I don't say, the result of AF fine-tuning is fine or more reliable - the fine-tuning doesn't change much of the reliability, but if it hits the spot, it's a least not front- or back-focusing. Whereas proper focus with AFFT is, at least wide open, mots of the time a lucky guess with most lenses.

And it was not the 150-600, but the 100-400 is not faster at the long end than the 150-600. If you don't use the outer focus-points but one of the cross-types it gets more reliable. That's not because the lens is and, that's only because Nikon puts an artificial limit on most of the focus-points. IF aperture <f/5.6, THEN DON'T AF or however programmers will text it.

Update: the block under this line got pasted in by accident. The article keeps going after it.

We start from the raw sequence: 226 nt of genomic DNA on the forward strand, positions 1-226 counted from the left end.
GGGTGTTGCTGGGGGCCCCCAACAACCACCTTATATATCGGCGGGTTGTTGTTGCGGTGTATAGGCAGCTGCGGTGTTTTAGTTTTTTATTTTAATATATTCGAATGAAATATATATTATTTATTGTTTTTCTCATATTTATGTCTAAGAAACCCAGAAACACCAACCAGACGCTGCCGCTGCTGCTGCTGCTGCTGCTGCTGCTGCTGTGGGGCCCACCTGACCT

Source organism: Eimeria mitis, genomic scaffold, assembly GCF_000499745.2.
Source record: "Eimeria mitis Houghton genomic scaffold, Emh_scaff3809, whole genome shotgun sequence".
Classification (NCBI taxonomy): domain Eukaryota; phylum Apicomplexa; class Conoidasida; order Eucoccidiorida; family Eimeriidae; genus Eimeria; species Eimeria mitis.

I didn't say it it changed the reliability either ..... but it does change the point of focus ..... within it's reliability.

......... and I know it was the 100-400mm is not faster at the long end ....... they are both F6.3 ...... which is why I said it!
Dave's clichés
#55
(04-03-2020, 10:42 AM)mst Wrote: ... I would personally always rely on focus and recompose and an OVF, for sure. No issues at all with that approach, either, for decades now.

Now, does that prove one of us right or wrong? Certainly not. There is a system that fits your needs and wishes, and there is another one fitting mine. Why does it need an ongoing and never ending battle to prove the other side wrong or inferior?

Read it again. Then tell me, if it's clear from your sentence that you say "for my pictures focus and recomposing works perfectly" or if it can be read - like I did, because you didn't care to specify for whose needs it works - like "in general and for all subjects focusing and recomposing works and I personally rely on" (so everybody else also can rely on).